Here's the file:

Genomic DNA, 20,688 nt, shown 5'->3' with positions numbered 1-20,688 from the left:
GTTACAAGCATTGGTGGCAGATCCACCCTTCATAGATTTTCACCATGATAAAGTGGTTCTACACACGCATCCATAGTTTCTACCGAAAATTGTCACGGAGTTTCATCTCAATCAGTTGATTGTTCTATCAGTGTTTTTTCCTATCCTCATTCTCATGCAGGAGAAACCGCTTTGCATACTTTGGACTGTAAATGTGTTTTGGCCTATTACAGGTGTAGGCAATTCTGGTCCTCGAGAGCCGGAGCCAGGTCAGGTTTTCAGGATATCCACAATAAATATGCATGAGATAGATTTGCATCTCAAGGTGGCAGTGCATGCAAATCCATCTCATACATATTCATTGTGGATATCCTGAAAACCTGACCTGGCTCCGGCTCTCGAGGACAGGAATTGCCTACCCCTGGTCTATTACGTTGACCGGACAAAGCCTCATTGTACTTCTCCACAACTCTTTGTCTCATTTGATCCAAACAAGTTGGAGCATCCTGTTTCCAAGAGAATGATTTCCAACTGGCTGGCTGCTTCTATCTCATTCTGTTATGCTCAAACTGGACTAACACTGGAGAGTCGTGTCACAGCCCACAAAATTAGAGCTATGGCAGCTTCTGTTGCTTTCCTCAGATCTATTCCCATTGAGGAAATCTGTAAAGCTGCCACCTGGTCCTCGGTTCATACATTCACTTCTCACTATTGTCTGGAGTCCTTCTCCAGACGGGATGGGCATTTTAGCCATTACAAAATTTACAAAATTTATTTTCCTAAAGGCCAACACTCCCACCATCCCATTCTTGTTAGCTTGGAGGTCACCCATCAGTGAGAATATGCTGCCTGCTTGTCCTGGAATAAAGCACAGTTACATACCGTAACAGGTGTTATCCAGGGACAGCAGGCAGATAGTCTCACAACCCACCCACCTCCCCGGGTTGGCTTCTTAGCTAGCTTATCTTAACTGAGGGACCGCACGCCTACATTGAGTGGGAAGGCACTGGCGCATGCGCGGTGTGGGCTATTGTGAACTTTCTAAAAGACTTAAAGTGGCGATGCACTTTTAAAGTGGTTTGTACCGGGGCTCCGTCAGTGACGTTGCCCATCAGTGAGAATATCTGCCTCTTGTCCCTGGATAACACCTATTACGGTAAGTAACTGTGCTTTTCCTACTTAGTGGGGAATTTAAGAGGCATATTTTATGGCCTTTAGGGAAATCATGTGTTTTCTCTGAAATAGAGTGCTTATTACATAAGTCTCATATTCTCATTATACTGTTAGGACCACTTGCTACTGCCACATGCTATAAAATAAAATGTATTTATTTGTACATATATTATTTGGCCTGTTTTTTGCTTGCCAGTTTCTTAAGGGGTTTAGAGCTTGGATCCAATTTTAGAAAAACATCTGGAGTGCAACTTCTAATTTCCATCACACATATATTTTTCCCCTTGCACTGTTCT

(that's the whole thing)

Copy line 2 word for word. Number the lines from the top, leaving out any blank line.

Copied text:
GTTACAAGCATTGGTGGCAGATCCACCCTTCATAGATTTTCACCATGATAAAGTGGTTCTACACACGCATCCATAGTTTCTACCGAAAATTGTCACGGAGTTTCATCTCAATCAGTTGATTGTTCTATCAGTGTTTTTTCCTATCCTCATTCTCATGCAGGAGAAACCGCTTTGCATACTTTGGACTGTAAATGTGTTTTGGCCTATTACAGGTGTAGGCAATTCTGGTCCTCGAGAGCCGGAGCCAGGTCAGGTTTTCAGGATATCCACAATAAATATGCATGAGATAGATTTGCATCTCAAGGTGGCAGTGCATGCAAATCCATCTCATACATATTCATTGTGGATATCCTGAAAACCTGACCTGGCTCCGGCTCTCGAGGACAGGAATTGCCTACCCCTGGTCTATTACGTTGACCGGACAAAGCCTCATTGTACTTCTCCACAACTCTTTGTCTCATTTGATCCAAACAAGTTGGAGCATCCTGTTTCCAAGAGAATGATTTCCAACTGGCTGGCTGCTTCTATCTCATTCTGTTATGCTCAAACTGGACTAACACTGGAGAGTCGTGTCACAGCCCACAAAATTAGAGCTATGGCAGCTTCTGTTGCTTTCCTCAGATCTATTCCCATTGAGGAAATCTGTAAAGCTGCCACCTGGTCCTCGGTTCATACATTCACTTCTCACTATTGTCTGGAGTCCTTCTCCAGACGGGATGGGCATTTTAGCCATTACAAAATTTACAAAATTTATTTTCCTAAAGGCCAACACTCCCACCATCCCATTCTTGTTAGCTTGGAGGTCACCCATCAGTGAGAATATGCTGCCTGCTTGTCCTGGAATAAAGCACAGTTACATACCGTAACAGGTGTTATCCAGGGACAGCAGGCAGATAGTCTCACAACCCACCCACCTCCCCGGGTTGGCTTCTTAGCTAGCTTATCTTAACTGAGGGACCGCACGCCTACATTGAGTGGGAAGGCACTGGCGCATGCGCGGTGTGGGCTATTGTGAACTTTCTAAAAGACTTAAAGTGGCGATGCACTTTTAAAGTGGTTTGTACCGGGGCTCCGTCAGTGACGTTGCCCATCAGTGAGAATATCTGCCTCTTGTCCCTGGATAACACCTATTACGGTAAGTAACTGTGCTTTTCCTACTTAGTGGGGAATTTAAGAGGCATATTTTATGGCCTTTAGGGAAATCATGTGTTTTCTCTGAAATAGAGTGCTTATTACATAAGTCTCATATTCTCATTATACTGTTAGGACCACTTGCTACTGCCACATGCTATAAAATAAAATGTATTTATTTGTACATATATTATTTGGCCTGTTTTTTGCTTGCCAGTTTCTTAAGGGGTTTAGAGCTTGGATCCAATTTTAGAAAAACATCTGGAGTGCAACTTCTAATTTCCATCACACATATATTTTTCCCCTTGCACTGTTCT